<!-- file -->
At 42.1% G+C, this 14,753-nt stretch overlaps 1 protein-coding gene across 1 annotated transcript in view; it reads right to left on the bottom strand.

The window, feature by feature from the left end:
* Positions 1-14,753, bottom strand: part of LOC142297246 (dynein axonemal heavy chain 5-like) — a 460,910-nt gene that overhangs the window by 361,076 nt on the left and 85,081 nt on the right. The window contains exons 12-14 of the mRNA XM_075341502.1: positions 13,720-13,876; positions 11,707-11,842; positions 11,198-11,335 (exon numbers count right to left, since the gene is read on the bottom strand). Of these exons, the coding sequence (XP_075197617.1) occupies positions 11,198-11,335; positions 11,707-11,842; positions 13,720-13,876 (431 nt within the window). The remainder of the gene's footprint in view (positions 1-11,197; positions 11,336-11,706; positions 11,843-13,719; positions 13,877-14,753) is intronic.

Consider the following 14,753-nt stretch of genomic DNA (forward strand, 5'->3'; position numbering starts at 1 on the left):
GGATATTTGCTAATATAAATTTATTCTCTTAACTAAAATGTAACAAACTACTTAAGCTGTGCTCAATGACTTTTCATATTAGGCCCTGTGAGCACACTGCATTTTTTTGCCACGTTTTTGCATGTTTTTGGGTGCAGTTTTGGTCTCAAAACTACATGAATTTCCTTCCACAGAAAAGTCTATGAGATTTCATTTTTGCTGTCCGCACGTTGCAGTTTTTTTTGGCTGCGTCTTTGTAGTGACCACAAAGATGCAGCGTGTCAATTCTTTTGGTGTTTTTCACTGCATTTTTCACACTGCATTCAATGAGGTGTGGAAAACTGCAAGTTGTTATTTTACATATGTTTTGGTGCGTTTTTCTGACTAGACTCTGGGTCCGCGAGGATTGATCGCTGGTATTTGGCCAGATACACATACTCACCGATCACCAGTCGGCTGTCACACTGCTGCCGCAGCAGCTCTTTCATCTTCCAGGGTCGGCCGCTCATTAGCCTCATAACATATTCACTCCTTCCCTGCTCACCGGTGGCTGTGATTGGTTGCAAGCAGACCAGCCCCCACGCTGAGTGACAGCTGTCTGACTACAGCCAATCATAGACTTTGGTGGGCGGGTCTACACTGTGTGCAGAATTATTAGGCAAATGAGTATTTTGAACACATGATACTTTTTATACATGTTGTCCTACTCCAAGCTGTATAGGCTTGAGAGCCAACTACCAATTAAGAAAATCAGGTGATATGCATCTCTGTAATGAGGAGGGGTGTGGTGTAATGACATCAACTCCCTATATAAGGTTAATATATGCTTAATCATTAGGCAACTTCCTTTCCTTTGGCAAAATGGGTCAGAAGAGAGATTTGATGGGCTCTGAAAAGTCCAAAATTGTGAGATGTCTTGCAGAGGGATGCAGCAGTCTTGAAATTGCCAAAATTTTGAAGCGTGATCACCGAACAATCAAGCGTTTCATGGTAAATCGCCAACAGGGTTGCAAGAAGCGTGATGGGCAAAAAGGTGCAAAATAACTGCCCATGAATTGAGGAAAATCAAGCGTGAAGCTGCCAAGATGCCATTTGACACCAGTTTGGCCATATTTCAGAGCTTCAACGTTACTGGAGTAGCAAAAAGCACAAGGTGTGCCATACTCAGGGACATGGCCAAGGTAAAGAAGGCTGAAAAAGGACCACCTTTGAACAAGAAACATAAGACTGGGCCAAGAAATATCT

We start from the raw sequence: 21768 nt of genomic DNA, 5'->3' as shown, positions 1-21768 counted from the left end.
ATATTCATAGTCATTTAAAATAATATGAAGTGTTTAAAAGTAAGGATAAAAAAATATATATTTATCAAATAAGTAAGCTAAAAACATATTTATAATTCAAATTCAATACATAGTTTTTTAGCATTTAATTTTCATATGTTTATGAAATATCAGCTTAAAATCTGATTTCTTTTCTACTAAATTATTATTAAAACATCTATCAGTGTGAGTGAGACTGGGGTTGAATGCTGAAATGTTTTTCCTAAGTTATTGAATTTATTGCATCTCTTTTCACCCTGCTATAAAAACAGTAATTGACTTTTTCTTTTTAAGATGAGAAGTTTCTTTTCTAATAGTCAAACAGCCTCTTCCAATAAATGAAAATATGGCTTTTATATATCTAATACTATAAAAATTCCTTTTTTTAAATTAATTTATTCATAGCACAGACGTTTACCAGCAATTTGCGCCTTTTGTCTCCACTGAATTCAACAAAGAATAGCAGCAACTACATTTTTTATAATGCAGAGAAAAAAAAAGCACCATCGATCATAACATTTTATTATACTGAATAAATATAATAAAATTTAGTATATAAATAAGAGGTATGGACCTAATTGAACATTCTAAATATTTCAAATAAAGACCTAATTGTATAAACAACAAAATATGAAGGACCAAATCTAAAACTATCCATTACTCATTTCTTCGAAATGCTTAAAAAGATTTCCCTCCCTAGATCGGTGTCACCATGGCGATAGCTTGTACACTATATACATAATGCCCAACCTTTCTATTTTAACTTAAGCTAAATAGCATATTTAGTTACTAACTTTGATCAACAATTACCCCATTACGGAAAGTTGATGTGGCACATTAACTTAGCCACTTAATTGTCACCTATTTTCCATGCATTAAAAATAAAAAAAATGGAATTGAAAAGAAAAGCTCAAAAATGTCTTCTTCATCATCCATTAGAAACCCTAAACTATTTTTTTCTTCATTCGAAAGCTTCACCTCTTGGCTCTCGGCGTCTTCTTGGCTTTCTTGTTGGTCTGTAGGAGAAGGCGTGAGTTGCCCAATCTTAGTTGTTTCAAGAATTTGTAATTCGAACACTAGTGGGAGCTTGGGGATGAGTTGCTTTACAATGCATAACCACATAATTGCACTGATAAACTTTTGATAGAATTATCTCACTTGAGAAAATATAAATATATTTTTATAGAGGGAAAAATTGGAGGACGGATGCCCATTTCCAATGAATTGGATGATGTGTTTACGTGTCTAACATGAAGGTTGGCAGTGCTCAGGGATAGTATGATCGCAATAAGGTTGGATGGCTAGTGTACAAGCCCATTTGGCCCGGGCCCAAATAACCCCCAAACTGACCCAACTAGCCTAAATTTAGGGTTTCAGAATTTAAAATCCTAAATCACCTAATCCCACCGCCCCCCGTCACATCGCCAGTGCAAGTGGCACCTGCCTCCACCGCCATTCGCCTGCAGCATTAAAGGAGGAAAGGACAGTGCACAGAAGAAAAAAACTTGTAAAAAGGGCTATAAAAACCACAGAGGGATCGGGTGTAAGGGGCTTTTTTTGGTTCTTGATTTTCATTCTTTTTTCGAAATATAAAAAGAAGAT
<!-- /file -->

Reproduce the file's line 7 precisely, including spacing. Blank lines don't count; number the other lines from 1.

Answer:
ATATTCATAGTCATTTAAAATAATATGAAGTGTTTAAAAGTAAGGATAAAAAAATATATATTTATCAAATAAGTAAGCTAAAAACATATTTATAATTCAAATTCAATACATAGTTTTTTAGCATTTAATTTTCATATGTTTATGAAATATCAGCTTAAAATCTGATTTCTTTTCTACTAAATTATTATTAAAACATCTATCAGTGTGAGTGAGACTGGGGTTGAATGCTGAAATGTTTTTCCTAAGTTATTGAATTTATTGCATCTCTTTTCACCCTGCTATAAAAACAGTAATTGACTTTTTCTTTTTAAGATGAGAAGTTTCTTTTCTAATAGTCAAACAGCCTCTTCCAATAAATGAAAATATGGCTTTTATATATCTAATACTATAAAAATTCCTTTTTTTAAATTAATTTATTCATAGCACAGACGTTTACCAGCAATTTGCGCCTTTTGTCTCCACTGAATTCAACAAAGAATAGCAGCAACTACATTTTTTATAATGCAGAGAAAAAAAAAGCACCATCGATCATAACATTTTATTATACTGAATAAATATAATAAAATTTAGTATATAAATAAGAGGTATGGACCTAATTGAACATTCTAAATATTTCAAATAAAGACCTAATTGTATAAACAACAAAATATGAAGGACCAAATCTAAAACTATCCATTACTCATTTCTTCGAAATGCTTAAAAAGATTTCCCTCCCTAGATCGGTGTCACCATGGCGATAGCTTGTACACTATATACATAATGCCCAACCTTTCTATTTTAACTTAAGCTAAATAGCATATTTAGTTACTAACTTTGATCAACAATTACCCCATTACGGAAAGTTGATGTGGCACATTAACTTAGCCACTTAATTGTCACCTATTTTCCATGCATTAAAAATAAAAAAAATGGAATTGAAAAGAAAAGCTCAAAAATGTCTTCTTCATCATCCATTAGAAACCCTAAACTATTTTTTTCTTCATTCGAAAGCTTCACCTCTTGGCTCTCGGCGTCTTCTTGGCTTTCTTGTTGGTCTGTAGGAGAAGGCGTGAGTTGCCCAATCTTAGTTGTTTCAAGAATTTGTAATTCGAACACTAGTGGGAGCTTGGGGATGAGTTGCTTTACAATGCATAACCACATAATTGCACTGATAAACTTTTGATAGAATTATCTCACTTGAGAAAATATAAATATATTTTTATAGAGGGAAAAATTGGAGGACGGATGCCCATTTCCAATGAATTGGATGATGTGTTTACGTGTCTAACATGAAGGTTGGCAGTGCTCAGGGATAGTATGATCGCAATAAGGTTGGATGGCTAGTGTACAAGCCCATTTGGCCCGGGCCCAAATAACCCCCAAACTGACCCAACTAGCCTAAATTTAGGGTTTCAGAATTTAAAATCCTAAATCACCTAATCCCACCGCCCCCCGTCACATCGCCAGTGCAAGTGGCACCTGCCTCCACCGCCATTCGCCTGCAGCATTAAAGGAGGAAAGGACAGTGCACAGAAGAAAAAAACTTGTAAAAAGGGCTATAAAAACCACAGAGGGATCGGGTGTAAGGGGCTTTTTTTGGTTCTTGATTTTCATTCTTTTTTCGAAATATAAAAAGAAGAT